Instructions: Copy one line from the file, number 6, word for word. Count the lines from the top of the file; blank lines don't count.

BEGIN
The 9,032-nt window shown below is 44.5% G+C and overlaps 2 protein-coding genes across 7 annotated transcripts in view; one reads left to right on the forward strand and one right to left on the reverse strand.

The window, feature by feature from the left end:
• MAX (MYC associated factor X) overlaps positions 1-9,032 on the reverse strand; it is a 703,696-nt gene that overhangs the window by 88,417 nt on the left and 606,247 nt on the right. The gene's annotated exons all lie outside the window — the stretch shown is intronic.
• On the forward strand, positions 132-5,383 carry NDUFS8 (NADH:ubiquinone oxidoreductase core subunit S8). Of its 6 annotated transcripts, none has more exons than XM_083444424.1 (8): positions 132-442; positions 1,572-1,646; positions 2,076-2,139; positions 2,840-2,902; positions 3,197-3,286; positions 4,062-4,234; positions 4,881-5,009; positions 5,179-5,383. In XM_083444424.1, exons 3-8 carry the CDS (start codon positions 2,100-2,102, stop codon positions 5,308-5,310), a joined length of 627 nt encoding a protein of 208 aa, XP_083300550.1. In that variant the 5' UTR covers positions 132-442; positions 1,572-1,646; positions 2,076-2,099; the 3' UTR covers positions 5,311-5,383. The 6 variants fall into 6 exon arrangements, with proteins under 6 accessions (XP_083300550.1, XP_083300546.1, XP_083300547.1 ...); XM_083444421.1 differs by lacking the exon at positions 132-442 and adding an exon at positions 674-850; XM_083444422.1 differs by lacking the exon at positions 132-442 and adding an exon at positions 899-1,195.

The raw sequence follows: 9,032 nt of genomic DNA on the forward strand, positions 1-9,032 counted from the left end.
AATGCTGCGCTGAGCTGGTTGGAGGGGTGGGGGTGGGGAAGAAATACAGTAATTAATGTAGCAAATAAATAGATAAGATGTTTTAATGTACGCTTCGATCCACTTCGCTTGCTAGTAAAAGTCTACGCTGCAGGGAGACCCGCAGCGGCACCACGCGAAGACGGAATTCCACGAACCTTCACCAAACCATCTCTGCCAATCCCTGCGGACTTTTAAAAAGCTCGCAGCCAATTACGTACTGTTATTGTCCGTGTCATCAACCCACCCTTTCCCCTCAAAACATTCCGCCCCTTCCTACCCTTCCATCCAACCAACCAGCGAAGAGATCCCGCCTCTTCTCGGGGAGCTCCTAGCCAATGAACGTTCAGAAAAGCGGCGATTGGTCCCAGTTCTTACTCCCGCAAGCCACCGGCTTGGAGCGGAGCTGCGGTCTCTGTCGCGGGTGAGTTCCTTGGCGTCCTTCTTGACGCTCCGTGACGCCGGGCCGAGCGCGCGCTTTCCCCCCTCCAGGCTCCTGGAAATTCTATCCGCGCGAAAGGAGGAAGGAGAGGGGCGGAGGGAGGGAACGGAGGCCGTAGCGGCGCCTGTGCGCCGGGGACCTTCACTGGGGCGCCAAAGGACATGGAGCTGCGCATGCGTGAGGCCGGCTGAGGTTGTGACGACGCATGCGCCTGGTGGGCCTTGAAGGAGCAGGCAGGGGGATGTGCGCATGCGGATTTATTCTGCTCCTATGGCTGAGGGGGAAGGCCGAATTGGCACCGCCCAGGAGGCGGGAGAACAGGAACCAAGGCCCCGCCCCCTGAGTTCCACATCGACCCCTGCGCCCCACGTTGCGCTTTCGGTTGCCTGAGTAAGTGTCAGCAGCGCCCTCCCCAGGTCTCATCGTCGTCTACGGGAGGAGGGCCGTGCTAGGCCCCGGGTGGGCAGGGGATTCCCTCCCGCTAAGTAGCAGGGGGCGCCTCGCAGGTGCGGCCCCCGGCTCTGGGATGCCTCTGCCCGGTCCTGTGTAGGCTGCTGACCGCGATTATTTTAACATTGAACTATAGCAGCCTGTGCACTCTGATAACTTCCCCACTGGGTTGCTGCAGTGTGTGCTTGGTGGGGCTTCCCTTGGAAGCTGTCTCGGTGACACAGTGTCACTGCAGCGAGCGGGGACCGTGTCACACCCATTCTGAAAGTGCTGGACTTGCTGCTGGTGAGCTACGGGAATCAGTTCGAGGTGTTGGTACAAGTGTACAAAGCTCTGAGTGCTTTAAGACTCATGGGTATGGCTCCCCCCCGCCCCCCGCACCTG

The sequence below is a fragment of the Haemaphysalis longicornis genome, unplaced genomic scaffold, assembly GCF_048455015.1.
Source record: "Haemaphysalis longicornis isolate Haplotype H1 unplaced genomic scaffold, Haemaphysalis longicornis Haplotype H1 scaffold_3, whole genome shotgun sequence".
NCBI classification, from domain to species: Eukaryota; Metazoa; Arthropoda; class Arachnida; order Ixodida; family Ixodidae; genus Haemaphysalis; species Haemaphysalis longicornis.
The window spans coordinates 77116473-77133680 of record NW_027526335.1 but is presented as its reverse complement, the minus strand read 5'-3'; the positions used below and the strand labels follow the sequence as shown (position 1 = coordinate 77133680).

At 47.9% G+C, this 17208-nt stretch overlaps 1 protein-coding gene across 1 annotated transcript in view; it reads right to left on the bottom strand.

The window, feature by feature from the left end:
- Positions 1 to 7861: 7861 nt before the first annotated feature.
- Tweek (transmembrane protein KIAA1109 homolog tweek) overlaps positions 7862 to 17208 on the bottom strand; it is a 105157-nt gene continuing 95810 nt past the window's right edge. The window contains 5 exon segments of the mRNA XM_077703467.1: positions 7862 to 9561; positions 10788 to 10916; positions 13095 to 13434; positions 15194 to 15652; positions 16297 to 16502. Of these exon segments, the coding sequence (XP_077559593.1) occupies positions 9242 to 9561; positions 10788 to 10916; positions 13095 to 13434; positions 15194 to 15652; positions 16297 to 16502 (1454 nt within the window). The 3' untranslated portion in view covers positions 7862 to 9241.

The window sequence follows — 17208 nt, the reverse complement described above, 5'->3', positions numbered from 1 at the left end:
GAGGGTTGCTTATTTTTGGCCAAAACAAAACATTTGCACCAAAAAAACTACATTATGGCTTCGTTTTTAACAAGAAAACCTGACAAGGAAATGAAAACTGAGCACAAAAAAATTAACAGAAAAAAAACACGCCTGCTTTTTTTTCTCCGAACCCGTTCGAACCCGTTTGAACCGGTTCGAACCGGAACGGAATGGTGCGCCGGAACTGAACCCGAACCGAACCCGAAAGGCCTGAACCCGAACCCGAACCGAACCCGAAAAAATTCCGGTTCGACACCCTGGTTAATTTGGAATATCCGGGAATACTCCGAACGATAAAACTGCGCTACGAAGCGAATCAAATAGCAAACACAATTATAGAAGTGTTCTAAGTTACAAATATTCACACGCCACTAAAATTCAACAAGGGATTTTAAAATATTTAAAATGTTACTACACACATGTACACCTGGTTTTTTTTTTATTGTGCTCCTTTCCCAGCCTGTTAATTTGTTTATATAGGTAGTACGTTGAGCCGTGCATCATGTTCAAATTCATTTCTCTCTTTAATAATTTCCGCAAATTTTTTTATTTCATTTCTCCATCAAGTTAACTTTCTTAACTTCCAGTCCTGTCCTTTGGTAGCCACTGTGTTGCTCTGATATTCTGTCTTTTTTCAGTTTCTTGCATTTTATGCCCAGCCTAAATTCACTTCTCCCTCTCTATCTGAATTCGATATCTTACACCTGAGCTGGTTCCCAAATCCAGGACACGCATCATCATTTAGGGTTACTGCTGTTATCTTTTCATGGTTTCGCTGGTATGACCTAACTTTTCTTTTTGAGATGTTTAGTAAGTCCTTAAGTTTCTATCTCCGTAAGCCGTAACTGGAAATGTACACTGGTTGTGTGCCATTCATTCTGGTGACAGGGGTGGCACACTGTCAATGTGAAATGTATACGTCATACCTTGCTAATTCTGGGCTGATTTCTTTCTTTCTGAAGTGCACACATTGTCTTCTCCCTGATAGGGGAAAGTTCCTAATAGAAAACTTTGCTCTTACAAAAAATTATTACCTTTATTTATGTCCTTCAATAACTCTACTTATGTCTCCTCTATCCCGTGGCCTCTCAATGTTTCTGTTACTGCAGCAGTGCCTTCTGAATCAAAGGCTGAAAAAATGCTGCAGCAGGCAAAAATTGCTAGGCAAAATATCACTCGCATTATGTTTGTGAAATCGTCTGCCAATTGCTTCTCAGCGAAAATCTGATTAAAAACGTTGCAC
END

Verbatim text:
AATGCTGCGCTGAGCTGGTTGGAGGGGTGGGGGTGGGGAAGAAATACAGTAATTAATGTAGCAAATAAATAGATAAGATGTTTTAATGTACGCTTCGATCCACTTCGCTTGCTAGTAAAAGTCTACGCTGCAGGGAGACCCGCAGCGGCACCACGCGAAGACGGAATTCCACGAACCTTCACCAAACCATCTCTGCCAATCCCTGCGGACTTTTAAAAAGCTCGCAGCCAATTACGTACTGTTATTGTCCGTGTCATCAACCCACCCTTTCCCCTCAAAACATTCCGCCCCTTCCTACCCTTCCATCCAACCAACCAGCGAAGAGATCCCGCCTCTTCTCGGGGAGCTCCTAGCCAATGAACGTTCAGAAAAGCGGCGATTGGTCCCAGTTCTTACTCCCGCAAGCCACCGGCTTGGAGCGGAGCTGCGGTCTCTGTCGCGGGTGAGTTCCTTGGCGTCCTTCTTGACGCTCCGTGACGCCGGGCCGAGCGCGCGCTTTCCCCCCTCCAGGCTCCTGGAAATTCTATCCGCGCGAAAGGAGGAAGGAGAGGGGCGGAGGGAGGGAACGGAGGCCGTAGCGGCGCCTGTGCGCCGGGGACCTTCACTGGGGCGCCAAAGGACATGGAGCTGCGCATGCGTGAGGCCGGCTGAGGTTGTGACGACGCATGCGCCTGGTGGGCCTTGAAGGAGCAGGCAGGGGGATGTGCGCATGCGGATTTATTCTGCTCCTATGGCTGAGGGGGAAGGCCGAATTGGCACCGCCCAGGAGGCGGGAGAACAGGAACCAAGGCCCCGCCCCCTGAGTTCCACATCGACCCCTGCGCCCCACGTTGCGCTTTCGGTTGCCTGAGTAAGTGTCAGCAGCGCCCTCCCCAGGTCTCATCGTCGTCTACGGGAGGAGGGCCGTGCTAGGCCCCGGGTGGGCAGGGGATTCCCTCCCGCTAAGTAGCAGGGGGCGCCTCGCAGGTGCGGCCCCCGGCTCTGGGATGCCTCTGCCCGGTCCTGTGTAGGCTGCTGACCGCGATTATTTTAACATTGAACTATAGCAGCCTGTGCACTCTGATAACTTCCCCACTGGGTTGCTGCAGTGTGTGCTTGGTGGGGCTTCCCTTGGAAGCTGTCTCGGTGACACAGTGTCACTGCAGCGAGCGGGGACCGTGTCACACCCATTCTGAAAGTGCTGGACTTGCTGCTGGTGAGCTACGGGAATCAGTTCGAGGTGTTGGTACAAGTGTACAAAGCTCTGAGTGCTTTAAGACTCATGGGTATGGCTCCCCCCCGCCCCCCGCACCTG